DAILY NEWS Feb 21, 2014 11:14 AM - 0 comments

Rise in consumer price index continues

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2014-02-21

Ottawa − The Consumer Price Index (CPI) rose 1.5% in the 12 months to January 2014, following a 1.2% increase in December 2013.

The year-over-year increase in the CPI was led by higher shelter costs, which rose 2.1% in January. This followed a 1.9% gain in December. Electricity prices increased 4.7% in the 12 months to January, after rising 4.1% the previous month. Consumers also paid more for rent (+1.6%) and for homeowners' home and mortgage insurance (+5.4%) in January compared with the same month a year earlier.

The mortgage interest cost index decreased 0.6% on a year-over-year basis in January, the smallest decline since May 2012. On a monthly basis, the index posted its third consecutive increase, rising 0.2%.

Of the eight major components, seven recorded gains in the 12 months to January. In addition to higher shelter costs, price increases for transportation and for food contributed the most to the rise in the CPI. The health and personal care index was the only component to decline on a year-over-year basis in January.

Transportation prices advanced 2.0% in the 12 months to January after rising 2.1% the previous month. Gasoline prices rose 4.6% in January following a 4.7% gain in December. In addition, passenger vehicle insurance premiums were 2.1% higher in January than in the same month a year earlier. Prices for the purchase of passenger vehicles posted a smaller year-over-year increase in January (+0.9%) than in December (+1.4%).

Food prices rose 1.1% in the 12 months to January. Prices for food purchased from stores increased 1.0% on a year-over-year basis after rising 0.8% the previous month. The January increase was led by higher prices for fresh vegetables, fish and seafood as well as meat. In contrast, prices for cereal products and for fruit juices declined on a year-over-year basis in January.

Prices for food purchased from restaurants increased 1.3% in January compared with the same month a year ago. In December, they rose 1.4%.

The clothing and footwear index increased 1.5% in the 12 months to January, after rising 0.2% in December. On a monthly basis, prices for clothing and footwear posted a smaller decrease this January (-0.2%) compared with the same month in 2013 (-1.5%).

12-month change in the provinces

Provincial breakdown

Consumer prices rose at a faster year-over-year rate in six provinces in January compared with December. The largest acceleration was in Alberta, followed by Manitoba. New Brunswick was the only province to post a smaller year-over-year increase in consumer prices in January than in December. British Columbia recorded no year-over-year change in its CPI for the second consecutive month.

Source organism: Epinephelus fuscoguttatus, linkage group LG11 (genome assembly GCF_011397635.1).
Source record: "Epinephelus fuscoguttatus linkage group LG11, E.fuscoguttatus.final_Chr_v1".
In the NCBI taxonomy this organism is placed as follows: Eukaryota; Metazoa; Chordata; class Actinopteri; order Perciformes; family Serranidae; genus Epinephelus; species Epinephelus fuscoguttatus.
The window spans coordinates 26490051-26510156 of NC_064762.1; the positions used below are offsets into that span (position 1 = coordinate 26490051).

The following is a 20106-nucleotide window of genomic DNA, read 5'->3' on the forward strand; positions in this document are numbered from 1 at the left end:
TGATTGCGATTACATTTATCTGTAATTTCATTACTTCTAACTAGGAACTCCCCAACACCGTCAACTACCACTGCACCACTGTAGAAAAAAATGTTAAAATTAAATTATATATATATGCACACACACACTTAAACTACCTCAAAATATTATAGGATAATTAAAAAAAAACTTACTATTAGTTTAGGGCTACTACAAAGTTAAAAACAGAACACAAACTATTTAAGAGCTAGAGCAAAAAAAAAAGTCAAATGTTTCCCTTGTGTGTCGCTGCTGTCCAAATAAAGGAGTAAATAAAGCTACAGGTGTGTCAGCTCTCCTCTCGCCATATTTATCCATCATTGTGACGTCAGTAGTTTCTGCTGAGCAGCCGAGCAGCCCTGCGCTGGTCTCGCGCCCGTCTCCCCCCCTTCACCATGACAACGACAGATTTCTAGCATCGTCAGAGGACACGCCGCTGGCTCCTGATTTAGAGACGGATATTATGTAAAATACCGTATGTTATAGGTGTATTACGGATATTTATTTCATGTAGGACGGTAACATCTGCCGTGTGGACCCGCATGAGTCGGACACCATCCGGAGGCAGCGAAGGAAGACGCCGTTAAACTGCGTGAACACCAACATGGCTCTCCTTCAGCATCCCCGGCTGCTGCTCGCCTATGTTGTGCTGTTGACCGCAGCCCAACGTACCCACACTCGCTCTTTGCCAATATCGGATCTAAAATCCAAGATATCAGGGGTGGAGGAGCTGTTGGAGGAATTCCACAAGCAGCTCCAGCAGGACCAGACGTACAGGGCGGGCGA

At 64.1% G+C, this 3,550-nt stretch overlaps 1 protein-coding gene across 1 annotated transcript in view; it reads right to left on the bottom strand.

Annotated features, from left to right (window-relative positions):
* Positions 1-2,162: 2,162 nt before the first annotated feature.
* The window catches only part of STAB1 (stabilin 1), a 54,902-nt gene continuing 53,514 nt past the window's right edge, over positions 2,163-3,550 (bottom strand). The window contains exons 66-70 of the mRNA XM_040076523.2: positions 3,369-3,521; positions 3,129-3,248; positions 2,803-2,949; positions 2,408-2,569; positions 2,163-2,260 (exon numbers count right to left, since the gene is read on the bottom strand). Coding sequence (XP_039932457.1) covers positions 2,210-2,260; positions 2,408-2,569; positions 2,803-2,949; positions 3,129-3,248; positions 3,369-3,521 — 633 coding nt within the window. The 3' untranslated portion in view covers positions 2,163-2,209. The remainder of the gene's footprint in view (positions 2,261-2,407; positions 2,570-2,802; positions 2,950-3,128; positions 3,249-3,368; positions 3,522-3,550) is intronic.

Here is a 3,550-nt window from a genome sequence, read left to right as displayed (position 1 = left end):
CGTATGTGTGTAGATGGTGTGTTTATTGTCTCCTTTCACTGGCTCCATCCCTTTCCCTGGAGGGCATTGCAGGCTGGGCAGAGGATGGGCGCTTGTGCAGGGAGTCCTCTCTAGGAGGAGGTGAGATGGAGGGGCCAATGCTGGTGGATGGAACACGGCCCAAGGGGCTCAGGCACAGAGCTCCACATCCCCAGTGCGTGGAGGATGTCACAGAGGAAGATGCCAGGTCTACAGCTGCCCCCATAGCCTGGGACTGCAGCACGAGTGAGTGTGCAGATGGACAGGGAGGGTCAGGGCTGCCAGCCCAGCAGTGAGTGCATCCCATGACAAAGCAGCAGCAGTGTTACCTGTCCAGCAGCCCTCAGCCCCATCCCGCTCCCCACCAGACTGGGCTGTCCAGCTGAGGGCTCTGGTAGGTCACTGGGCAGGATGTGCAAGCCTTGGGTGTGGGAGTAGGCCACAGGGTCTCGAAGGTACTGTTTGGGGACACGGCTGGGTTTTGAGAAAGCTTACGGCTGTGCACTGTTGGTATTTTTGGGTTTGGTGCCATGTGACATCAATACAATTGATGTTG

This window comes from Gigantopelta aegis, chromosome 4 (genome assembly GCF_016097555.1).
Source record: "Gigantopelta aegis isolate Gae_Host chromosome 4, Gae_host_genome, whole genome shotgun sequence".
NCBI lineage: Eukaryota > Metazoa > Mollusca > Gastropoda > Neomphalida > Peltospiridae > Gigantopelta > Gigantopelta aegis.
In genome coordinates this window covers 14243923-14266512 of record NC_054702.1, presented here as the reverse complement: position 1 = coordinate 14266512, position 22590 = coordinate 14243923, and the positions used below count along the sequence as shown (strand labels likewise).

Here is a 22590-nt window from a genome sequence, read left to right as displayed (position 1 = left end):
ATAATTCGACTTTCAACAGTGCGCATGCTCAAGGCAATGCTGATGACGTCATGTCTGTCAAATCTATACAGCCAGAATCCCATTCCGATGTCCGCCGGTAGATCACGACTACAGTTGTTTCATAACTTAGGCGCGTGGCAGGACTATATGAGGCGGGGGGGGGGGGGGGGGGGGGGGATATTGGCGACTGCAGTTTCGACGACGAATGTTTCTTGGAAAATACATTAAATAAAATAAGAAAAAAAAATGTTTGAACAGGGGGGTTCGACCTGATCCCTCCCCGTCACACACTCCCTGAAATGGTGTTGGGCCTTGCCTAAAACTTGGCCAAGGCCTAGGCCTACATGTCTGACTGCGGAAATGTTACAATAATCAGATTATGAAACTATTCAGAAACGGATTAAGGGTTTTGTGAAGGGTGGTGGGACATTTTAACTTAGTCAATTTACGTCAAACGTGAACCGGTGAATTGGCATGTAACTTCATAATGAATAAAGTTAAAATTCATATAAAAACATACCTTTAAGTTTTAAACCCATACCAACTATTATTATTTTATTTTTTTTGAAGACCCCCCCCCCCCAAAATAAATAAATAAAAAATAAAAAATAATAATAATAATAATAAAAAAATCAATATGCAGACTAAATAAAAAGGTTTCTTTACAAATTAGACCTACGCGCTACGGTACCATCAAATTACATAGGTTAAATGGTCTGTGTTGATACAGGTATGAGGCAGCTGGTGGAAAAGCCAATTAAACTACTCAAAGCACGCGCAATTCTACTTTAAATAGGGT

Alberta recorded a 2.7% increase in consumer prices on a year-over-year basis in January, following a 2.1% gain in December. Of all the provinces, Alberta recorded the largest increase in gasoline prices (+10.7%) in the 12 months to January. This followed a 4.8% gain in December. Alberta also posted a larger year-over-year increase in natural gas prices (+16.2%) compared with the national average.

Consumer prices in Manitoba advanced 2.6% in the 12 months to January, following a 2.1% gain in December. This acceleration was led by higher gasoline prices, which rose 5.7% on a year-over-year basis in January, following a 0.2% increase in December. Clothing prices in this province increased more than the national average in January.

In New Brunswick, the CPI rose 1.6% on a year-over-year basis in January, following a 1.9% gain in December. This slower increase was largely attributable to a smaller gain in prices for food purchased from stores in the 12 months to January (+0.7%) than in the 12 months to December (+1.8%).

Seasonally adjusted figures

On a seasonally adjusted monthly basis, the CPI rose 0.2% in January, matching the increase in December.

On a seasonally adjusted basis, four of the eight major components increased in January, with the largest rise occurring in the recreation, education and reading component (+0.8%).

The seasonally adjusted index for food posted no change in January. However, before seasonal adjustment food prices increased 0.4%, which indicates that the monthly movement in food prices was seasonal.

The only indexes to decline on a seasonally adjusted monthly basis were transportation (-0.4%) and alcoholic beverages and tobacco products (-0.2%).

Bank of Canada's core index

The Bank of Canada's core index rose 1.4% in the 12 months to January, after increasing 1.3% in December.

On a monthly basis, the seasonally adjusted core index rose 0.2%, matching the increase in December.

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